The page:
Anne Hendershott and Christopher White have a piece in The Wall Street Journal today, citing CARA, which notes the number of new ordinations to the priesthood in the United States and that some seminaries are at capacity and have had to turn away applicants.
All good news. However, the Catholic Church in the United States still faces significant challenges when it comes to vocations. As we have discussed here previously there is no shortage of Catholic men who say they consider the priesthood. Yet there still are too few who decide to follow through and become priests.
The WSJ piece notes there were 467 ordinations last year. These data are listed each year in The Official Catholic Directory (OCD) for the United States and worldwide in the Annuarium Statisticum Ecclesiae (ASE). The 2011 OCD lists 467 ordinations in the U.S. (as well as 13 others in U.S. territories), yet these ordinations occurred in the year previous, 2010. These include both diocesan and religious ordinations. There are no official numbers out yet for 2011, but CARA estimates these to be very similar to 2010 (possibly exceeding 480).
The ASE provides detailed information for every country on the annual changes in the numbers of diocesan priests (those most likely to be in parish ministry). Of the 467 ordinations in 2010, 402 were diocesan. That is a bit above the average of 391 diocesan ordinations during the 1999 to 2009 period but not by much. As shown below, one of the most stable trends in U.S. Church data since the mid-1980s has been the annual numbers of diocesan ordinations.
Despite this rather predictable inflow each year, it is still not enough. The number of diocesan priests dying or departing the priesthood annually is larger than the number of new priests ordained. What results is a net loss in the numbers of diocesan priests. In 2010, this resulted in a net change of -301. These losses accumulate each year creating a running deficit in the number of diocesan priests (for more see my piece on this topic in Our Sunday Visitor). These losses are dealt with, in part, by bringing in international priests who have been ordained outside the United States. When too few priests have been available, bishops have also utilized Canon 517.2 to entrust the pastoral care of parishes to permanent deacons or lay persons, clustered parishes, or merged and closed parishes.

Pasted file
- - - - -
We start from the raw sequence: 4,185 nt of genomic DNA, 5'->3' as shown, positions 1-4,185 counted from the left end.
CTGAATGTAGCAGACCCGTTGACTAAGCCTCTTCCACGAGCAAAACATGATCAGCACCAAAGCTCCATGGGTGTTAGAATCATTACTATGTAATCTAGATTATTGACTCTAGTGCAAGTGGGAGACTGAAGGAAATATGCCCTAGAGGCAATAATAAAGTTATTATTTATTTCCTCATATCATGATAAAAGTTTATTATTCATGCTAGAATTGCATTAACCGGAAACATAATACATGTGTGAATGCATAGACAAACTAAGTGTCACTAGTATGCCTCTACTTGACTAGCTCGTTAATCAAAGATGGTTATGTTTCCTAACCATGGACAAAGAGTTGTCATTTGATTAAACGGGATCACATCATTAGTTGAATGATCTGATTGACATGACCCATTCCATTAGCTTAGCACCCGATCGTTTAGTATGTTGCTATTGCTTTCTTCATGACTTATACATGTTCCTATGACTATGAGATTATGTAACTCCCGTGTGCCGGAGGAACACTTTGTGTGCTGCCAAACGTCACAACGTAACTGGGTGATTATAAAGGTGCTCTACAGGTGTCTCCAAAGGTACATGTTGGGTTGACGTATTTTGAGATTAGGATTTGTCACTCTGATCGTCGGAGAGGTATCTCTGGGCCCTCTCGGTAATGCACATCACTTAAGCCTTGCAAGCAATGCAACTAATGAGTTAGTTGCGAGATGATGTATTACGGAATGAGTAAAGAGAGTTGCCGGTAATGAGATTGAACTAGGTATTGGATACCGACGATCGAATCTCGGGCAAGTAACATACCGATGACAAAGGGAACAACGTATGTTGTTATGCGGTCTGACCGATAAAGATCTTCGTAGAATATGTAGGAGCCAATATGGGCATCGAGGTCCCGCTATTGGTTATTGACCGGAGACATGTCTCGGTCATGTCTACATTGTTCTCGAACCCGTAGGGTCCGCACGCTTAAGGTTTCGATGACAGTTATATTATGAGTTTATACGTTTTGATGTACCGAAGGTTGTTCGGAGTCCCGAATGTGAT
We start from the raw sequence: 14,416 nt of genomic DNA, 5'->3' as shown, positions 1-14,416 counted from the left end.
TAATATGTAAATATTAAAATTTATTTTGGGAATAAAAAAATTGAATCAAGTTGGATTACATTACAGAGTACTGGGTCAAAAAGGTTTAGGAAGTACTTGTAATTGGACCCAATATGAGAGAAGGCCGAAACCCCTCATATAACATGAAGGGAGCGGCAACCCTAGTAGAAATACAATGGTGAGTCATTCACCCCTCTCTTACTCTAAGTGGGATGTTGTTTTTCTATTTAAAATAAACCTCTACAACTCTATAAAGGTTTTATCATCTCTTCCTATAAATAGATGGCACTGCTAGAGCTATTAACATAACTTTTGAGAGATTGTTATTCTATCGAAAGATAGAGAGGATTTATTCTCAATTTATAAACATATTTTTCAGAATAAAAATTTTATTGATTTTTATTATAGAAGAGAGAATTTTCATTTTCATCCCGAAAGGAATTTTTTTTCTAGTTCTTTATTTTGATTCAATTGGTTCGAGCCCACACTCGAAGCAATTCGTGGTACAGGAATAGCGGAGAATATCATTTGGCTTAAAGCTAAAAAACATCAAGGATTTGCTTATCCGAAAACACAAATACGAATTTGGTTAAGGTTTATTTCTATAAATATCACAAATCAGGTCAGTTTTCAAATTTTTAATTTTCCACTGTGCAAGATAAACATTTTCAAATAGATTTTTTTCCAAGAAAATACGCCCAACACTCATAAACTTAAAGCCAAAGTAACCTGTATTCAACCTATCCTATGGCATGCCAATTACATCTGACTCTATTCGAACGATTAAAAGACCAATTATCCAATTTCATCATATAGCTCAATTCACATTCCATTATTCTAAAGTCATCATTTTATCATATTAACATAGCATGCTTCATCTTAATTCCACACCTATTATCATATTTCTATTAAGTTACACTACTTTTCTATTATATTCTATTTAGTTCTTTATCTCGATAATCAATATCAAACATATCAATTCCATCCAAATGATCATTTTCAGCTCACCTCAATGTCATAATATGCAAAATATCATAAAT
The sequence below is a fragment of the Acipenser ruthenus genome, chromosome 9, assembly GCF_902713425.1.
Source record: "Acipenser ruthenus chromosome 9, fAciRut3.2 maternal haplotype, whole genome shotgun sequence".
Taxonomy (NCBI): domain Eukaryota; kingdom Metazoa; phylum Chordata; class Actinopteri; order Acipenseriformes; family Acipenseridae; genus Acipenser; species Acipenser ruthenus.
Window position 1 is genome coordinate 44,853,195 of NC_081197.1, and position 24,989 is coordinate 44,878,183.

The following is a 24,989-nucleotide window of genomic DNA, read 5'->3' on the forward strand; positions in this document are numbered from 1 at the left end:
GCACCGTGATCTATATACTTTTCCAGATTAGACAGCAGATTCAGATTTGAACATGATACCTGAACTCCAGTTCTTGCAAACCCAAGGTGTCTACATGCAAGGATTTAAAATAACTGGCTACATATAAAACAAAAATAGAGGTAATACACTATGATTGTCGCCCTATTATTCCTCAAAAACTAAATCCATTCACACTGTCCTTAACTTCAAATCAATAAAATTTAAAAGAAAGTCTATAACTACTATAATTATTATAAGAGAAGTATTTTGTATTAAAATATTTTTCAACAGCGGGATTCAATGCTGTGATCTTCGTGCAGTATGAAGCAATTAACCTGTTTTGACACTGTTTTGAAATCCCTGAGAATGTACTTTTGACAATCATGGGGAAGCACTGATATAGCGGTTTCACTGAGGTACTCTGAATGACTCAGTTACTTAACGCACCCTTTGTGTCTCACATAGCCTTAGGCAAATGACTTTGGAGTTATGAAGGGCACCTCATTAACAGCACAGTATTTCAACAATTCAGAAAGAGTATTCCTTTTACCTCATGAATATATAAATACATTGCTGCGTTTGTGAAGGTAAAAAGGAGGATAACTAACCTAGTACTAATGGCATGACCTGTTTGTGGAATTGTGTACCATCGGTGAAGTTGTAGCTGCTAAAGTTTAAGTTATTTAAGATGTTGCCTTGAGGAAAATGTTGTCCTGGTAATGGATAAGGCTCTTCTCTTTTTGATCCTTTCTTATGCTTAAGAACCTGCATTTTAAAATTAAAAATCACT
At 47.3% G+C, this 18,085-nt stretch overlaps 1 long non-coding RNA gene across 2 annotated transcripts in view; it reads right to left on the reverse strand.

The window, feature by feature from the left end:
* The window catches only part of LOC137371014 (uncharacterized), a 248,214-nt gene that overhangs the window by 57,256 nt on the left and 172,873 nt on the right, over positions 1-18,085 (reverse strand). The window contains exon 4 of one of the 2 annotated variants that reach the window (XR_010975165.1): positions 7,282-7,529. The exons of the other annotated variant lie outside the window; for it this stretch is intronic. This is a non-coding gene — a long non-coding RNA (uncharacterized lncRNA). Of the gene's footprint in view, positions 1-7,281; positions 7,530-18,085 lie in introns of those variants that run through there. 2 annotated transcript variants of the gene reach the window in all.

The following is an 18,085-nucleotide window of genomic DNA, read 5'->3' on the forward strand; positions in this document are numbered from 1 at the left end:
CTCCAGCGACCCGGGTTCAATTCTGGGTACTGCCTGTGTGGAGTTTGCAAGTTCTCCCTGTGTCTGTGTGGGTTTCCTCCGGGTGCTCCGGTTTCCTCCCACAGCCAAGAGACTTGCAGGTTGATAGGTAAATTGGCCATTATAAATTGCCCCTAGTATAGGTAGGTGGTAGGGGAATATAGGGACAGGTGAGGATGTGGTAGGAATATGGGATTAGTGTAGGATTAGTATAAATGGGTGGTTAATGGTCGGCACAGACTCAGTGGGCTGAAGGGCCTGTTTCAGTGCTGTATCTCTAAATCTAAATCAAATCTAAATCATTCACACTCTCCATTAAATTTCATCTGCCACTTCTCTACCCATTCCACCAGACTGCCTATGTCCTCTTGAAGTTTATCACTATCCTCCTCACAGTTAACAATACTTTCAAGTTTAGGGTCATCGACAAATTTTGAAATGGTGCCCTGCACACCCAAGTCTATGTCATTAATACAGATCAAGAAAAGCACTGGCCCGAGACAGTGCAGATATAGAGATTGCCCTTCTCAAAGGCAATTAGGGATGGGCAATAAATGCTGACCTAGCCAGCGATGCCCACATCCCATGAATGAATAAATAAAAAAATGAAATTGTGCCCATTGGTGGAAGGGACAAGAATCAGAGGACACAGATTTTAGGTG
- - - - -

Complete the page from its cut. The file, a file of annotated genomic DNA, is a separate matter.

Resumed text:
What can we expect for the future? As the WSJ piece notes, there are seminaries in the United States that are at capacity and new seminaries are being built. But this is related more to realignment than a groundswell of new seminarians. Seminaries have closed and others have reduced their capacities. Since the mid-1990s the number of seminarians has remained about as stable as the number of new ordinations. There is not much change here either—which is also good news. There have been few, if any, indications of declines in priestly vocations for two decades. Yet the challenge remains because the Church doesn’t just need stability it needs growth to keep up with a growing Catholic population and an aging clergy.
In many ways the Catholic Church is coming to terms with an important period of its history (for more see: Same Call, Different Men: The Evolution of the Priesthood since Vatican II). The number of ordinations in the mid-20th century was extraordinary. Many of the surviving priests ordained in that period are now in their 70s or even older. Replacing them all is a big challenge. It cannot be done with less than 500 diocesan ordinations per year. In fact, the Church needs more like 700 per year to establish stability in the numbers of U.S. diocesan priests overall.
Is that possible? Yes. As I noted in a previous post: “We can roughly estimate that about one in 100 Catholic men who say they ‘very seriously’ considered becoming a priest are likely to follow through and be ordained. If the Church could just increase that to two or three in every 100 who ‘very seriously’ consider this, concerns over priest shortages would end.”
The WSJ piece indicated that “renewal is coming.” Take a look at the green line in the chart for the seminarians above. This represents those enrolled at the post-baccalaureate level of priestly formation for dioceses. This line has been on an upward slope since 2005. The totals are growing by about 20 individuals per year. That is something to cheer (and study more). At the same time Catholics should not go away from reading the WSJ piece thinking “great, problem solved!” Significant challenges remain to close the deficit that we have accumulated. Getting 700 ordinations per year would simply level off the current downward slope in the number of diocesan priests. Turning U.S. trends positive will require significantly more.